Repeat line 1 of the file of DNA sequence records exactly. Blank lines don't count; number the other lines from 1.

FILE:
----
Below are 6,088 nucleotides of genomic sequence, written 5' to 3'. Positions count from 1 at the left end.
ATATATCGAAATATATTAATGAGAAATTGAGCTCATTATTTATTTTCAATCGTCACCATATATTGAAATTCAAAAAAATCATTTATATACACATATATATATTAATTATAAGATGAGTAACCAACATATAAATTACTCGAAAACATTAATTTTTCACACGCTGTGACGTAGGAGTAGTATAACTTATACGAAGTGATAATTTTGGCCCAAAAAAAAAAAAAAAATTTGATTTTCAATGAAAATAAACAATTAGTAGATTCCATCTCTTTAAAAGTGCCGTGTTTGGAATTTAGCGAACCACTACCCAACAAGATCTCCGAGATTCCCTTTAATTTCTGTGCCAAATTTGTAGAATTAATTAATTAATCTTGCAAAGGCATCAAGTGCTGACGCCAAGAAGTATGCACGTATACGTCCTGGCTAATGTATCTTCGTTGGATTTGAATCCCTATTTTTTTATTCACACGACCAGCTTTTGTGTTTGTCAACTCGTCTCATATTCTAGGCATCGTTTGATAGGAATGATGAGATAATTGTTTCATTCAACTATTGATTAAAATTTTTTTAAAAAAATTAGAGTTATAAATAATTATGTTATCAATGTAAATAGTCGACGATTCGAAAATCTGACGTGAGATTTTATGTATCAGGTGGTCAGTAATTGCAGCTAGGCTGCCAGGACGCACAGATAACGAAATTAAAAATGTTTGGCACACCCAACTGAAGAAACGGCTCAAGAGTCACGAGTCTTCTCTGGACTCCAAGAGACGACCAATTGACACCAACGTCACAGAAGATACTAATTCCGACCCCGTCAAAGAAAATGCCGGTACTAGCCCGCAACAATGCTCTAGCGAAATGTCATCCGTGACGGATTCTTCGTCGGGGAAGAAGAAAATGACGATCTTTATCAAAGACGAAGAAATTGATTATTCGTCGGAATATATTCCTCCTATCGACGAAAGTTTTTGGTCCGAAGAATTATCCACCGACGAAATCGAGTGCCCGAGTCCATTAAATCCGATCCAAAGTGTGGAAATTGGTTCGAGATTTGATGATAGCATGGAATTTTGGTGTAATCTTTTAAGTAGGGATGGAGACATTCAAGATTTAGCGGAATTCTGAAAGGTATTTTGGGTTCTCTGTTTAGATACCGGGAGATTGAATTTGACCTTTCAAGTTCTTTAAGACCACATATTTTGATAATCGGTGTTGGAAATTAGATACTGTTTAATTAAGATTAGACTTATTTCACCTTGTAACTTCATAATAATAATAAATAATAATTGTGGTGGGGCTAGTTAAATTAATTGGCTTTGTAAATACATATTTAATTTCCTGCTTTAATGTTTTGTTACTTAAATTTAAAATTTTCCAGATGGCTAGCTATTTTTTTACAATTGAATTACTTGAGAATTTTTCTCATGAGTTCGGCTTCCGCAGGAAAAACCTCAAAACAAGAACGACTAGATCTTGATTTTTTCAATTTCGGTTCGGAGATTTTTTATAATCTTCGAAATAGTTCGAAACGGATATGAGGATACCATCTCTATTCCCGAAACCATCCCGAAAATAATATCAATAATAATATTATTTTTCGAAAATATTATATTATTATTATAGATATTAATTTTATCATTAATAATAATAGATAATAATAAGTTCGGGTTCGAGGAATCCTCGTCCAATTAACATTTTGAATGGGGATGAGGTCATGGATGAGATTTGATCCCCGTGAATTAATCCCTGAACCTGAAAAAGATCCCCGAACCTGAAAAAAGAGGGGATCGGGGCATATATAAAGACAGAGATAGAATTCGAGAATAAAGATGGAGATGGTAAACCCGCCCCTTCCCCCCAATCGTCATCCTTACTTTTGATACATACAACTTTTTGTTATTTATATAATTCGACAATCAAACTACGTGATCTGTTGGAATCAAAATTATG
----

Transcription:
Below are 6,088 nucleotides of genomic sequence, written 5' to 3'. Positions count from 1 at the left end.